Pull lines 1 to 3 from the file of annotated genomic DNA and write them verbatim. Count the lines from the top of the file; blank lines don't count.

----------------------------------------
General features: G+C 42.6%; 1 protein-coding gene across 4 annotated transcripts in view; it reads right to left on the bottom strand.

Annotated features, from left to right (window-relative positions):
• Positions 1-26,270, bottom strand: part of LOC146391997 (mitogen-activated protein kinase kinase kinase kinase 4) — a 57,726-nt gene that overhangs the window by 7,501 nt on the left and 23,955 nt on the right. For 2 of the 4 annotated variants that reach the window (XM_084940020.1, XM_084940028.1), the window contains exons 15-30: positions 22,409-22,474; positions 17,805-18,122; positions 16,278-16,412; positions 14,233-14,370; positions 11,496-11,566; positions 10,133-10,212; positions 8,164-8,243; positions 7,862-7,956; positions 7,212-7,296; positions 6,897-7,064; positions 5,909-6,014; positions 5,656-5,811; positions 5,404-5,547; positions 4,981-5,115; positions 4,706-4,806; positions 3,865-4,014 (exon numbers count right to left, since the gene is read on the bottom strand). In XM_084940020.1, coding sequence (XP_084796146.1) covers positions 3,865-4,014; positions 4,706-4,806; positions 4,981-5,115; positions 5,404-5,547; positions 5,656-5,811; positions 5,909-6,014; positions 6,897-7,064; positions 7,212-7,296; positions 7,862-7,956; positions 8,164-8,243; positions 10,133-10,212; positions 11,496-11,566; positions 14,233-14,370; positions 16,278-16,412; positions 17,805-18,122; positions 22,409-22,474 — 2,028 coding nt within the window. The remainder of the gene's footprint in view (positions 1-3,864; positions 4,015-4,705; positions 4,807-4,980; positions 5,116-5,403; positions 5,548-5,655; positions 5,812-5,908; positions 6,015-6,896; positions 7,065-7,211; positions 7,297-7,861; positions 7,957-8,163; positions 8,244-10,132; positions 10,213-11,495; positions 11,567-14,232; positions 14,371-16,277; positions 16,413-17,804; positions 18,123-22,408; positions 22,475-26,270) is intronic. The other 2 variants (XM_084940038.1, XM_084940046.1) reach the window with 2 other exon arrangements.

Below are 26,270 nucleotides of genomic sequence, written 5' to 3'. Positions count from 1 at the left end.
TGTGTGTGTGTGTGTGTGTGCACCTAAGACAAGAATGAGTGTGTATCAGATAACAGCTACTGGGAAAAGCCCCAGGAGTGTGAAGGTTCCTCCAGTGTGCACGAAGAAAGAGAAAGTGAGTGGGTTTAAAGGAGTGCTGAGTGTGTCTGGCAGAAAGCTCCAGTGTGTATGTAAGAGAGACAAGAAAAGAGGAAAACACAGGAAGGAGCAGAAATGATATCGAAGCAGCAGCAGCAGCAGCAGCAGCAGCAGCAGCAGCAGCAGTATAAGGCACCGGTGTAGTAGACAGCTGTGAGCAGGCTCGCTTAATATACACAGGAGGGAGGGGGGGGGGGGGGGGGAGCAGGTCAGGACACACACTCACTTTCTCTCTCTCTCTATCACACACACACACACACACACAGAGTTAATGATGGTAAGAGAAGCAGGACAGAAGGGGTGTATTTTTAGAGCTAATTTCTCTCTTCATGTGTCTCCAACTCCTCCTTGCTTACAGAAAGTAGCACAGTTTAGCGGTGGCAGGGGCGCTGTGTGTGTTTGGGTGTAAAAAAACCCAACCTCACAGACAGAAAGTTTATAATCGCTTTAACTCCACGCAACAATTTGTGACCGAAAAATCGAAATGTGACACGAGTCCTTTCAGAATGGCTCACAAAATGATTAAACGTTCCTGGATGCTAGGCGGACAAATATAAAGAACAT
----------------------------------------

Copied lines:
General features: G+C 42.6%; 1 protein-coding gene across 4 annotated transcripts in view; it reads right to left on the bottom strand.

Annotated features, from left to right (window-relative positions):
• Positions 1-26,270, bottom strand: part of LOC146391997 (mitogen-activated protein kinase kinase kinase kinase 4) — a 57,726-nt gene that overhangs the window by 7,501 nt on the left and 23,955 nt on the right. For 2 of the 4 annotated variants that reach the window (XM_084940020.1, XM_084940028.1), the window contains exons 15-30: positions 22,409-22,474; positions 17,805-18,122; positions 16,278-16,412; positions 14,233-14,370; positions 11,496-11,566; positions 10,133-10,212; positions 8,164-8,243; positions 7,862-7,956; positions 7,212-7,296; positions 6,897-7,064; positions 5,909-6,014; positions 5,656-5,811; positions 5,404-5,547; positions 4,981-5,115; positions 4,706-4,806; positions 3,865-4,014 (exon numbers count right to left, since the gene is read on the bottom strand). In XM_084940020.1, coding sequence (XP_084796146.1) covers positions 3,865-4,014; positions 4,706-4,806; positions 4,981-5,115; positions 5,404-5,547; positions 5,656-5,811; positions 5,909-6,014; positions 6,897-7,064; positions 7,212-7,296; positions 7,862-7,956; positions 8,164-8,243; positions 10,133-10,212; positions 11,496-11,566; positions 14,233-14,370; positions 16,278-16,412; positions 17,805-18,122; positions 22,409-22,474 — 2,028 coding nt within the window. The remainder of the gene's footprint in view (positions 1-3,864; positions 4,015-4,705; positions 4,807-4,980; positions 5,116-5,403; positions 5,548-5,655; positions 5,812-5,908; positions 6,015-6,896; positions 7,065-7,211; positions 7,297-7,861; positions 7,957-8,163; positions 8,244-10,132; positions 10,213-11,495; positions 11,567-14,232; positions 14,371-16,277; positions 16,413-17,804; positions 18,123-22,408; positions 22,475-26,270) is intronic. The other 2 variants (XM_084940038.1, XM_084940046.1) reach the window with 2 other exon arrangements.